Picatinny Arsenal cultural history gets sharper focus
With Picatinny Peak in the background, historian Jeff Ranu of the DEVCOM Armaments Center provides a historical overview during a bus tour with an archeological emphasis as part of the recent Native American Heritage Month observance at the installation. At right is Rachael Winston, Cultural Resources Manager for the Picatinny Garrison. (Photo Credit: JESSE GLASS) VIEW ORIGINAL

PICATINNY ARSENAL, N.J. – Within the U.S. Army, this small installation is noted for its far-reaching role in armaments research and development, but its more obscure cultural history came into sharper focus during the recent Native American Heritage Month.

The collective observance activities at the Arsenal brought a surge of educational discovery, much like the flitting, revealing movements of an archeologist’s excavation brush.

The most salient physical feature on the installation is Picatinny Peak, located adjacent to a body of water. In the Native American Lenape language, the word “Piccatinny” has several interpretations, including “rugged peak by water,” “peak with broken rocks and cliffs,” and "water by the hills.”

Maj. Francis H. Parker, Picatinny’s first commander, headed a commission in 1880 that selected the current location of Picatinny Arsenal for an Army powder depot serving the entire Atlantic coast. To honor the Lenape people who inhabited the lands for generations, Parker selected the name Piccatinny. The second “c” in the Lenape spelling was officially dropped 1907, when the “Piccatinny Powder Depot” became “Picatinny Arsenal.”

The Native American Heritage Month observance at Picatinny featured presentations by Katelyn Lucas, an assistant at the Delaware Nation Tribal Historic Preservation Office, and Giacomo DeStefano, director of the Paterson Museum, which has a Lenape exhibit and thousands of artifacts in its collection.

“Picatinny Arsenal is privileged to maintain government-to-government relationships with five, federally-recognized tribes that could have called the Arsenal home,” said Garrison Commander Lt. Col. Alexander Burgos in his opening remarks.

“Today, I would like to acknowledge that Picatinny Arsenal was established on the ancestral homeland of early indigenous peoples, and as a result we consult with the following five federally-recognized tribes on projects of interest,” he added.

The five tribes are the Delaware Nation of Oklahoma, Delaware Tribe of Indians of Oklahoma, Stockbridge Munsee Community: Band of Mohican Indians of Wisconsin, Absentee Shawnee Tribe of Oklahoma, and the Shawnee Tribe of Oklahoma.

Burgos also noted that Picatinny Arsenal is committed to ensuring reasonable access to sacred sites on the ancestral homeland under the American Indian Religious Freedom Act.

In her presentation, Lucas said Delaware and Lenape are interchangeable terms used to describe the same people. Early white settlers used the collective term Delaware because of the proximity of these Native Americans to the Delaware River.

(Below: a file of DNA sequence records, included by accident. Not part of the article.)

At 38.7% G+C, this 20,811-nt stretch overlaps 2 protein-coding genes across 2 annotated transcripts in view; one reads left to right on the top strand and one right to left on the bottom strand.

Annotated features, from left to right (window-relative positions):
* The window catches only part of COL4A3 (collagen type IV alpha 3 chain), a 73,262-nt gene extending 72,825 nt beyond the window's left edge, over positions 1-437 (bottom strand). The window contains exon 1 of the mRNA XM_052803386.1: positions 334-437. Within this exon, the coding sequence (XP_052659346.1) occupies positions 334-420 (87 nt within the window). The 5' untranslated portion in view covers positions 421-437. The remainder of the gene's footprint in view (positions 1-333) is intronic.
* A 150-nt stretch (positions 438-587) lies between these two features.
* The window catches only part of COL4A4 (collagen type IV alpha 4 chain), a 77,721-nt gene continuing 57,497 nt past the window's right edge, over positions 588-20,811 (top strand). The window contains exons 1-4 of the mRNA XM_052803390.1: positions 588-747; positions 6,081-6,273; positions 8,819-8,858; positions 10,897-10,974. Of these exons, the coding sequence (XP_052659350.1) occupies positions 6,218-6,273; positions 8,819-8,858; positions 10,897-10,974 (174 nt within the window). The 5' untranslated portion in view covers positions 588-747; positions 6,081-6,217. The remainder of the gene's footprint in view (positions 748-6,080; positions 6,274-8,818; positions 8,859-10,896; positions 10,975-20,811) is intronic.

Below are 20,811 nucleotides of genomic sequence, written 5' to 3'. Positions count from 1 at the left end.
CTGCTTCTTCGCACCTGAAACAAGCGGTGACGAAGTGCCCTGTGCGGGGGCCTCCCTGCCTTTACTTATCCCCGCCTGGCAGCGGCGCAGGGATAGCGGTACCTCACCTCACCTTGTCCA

According to the official website of the Delaware Nation, the aboriginal name of the Delaware is Lenape or Lenni-Lenape (also known as the Grandfathers), and were the first indigenous nation to sign a treaty with the United States (Sept. 17, 1778), enticed with promises of a Native American state that never came to be.

Further into her presentation, Lucas told the audience that the Lenape were forcibly removed from their homeland and are now located in several states and in Canada. During the question period, Lucas was asked why the Lenape removal was not as well-known as some other Native Americans in the later periods of American history.

“The Lenape were some of the first native tribes to encounter Europeans and as a result were some of the first to be really forced out of their homelands,” she said. “Meanwhile, it took years if not centuries for European expansion to reach other tribes.”

Lenape homelands and locations today of Lenape Tribal Nations
The image depicts the Lenape ancestral homelands as shown in yellow on the right, along with the current locations of the federally recognized Lenape Tribal Nations. Courtesy of Delaware Nation Tribal Historic Preservation Office. (Photo Credit: Delaware Nation Cultural Preservation Office.) VIEW ORIGINAL

During his presentation segment, DeStefano of the Paterson Museum noted that the museum has an estimated 10,000 to 15,000 artifacts related to Lenape culture. The Lenape exhibit includes a Lenape village, a wigwam and examples of canoes and fish nets woven from hemp that were commonly used by the Lenape.

The presentations were followed by a bus tour of the Arsenal with an archeological emphasis, including samples of artifacts discovered on the installation. Information was provided by Jeff Ranu, historian from the DEVCOM Armaments Center; Rachael Winston, Cultural Resources Manager for the Picatinny Garrison, and Jason Huggan, Chief of the Garrison’s Environmental Affairs Division who previously served as Cultural Resources Manager.

The heritage month observance at Picatinny was sponsored and coordinated by the Munitions Engineering and Technology Center (METC), which is part of the larger U.S. Army Combat Capabilities Development Command (DEVCOM) Armaments Center, the largest organization at Picatinny Arsenal.

“The event could not have taken place without their selfless efforts and time invested into every phase from the planning to execution,” Edward B. McBroon Jr., the garrison Equal Employment Opportunity director, said of the METC role.

For more information about the Delaware Nation, follow the link to the official website: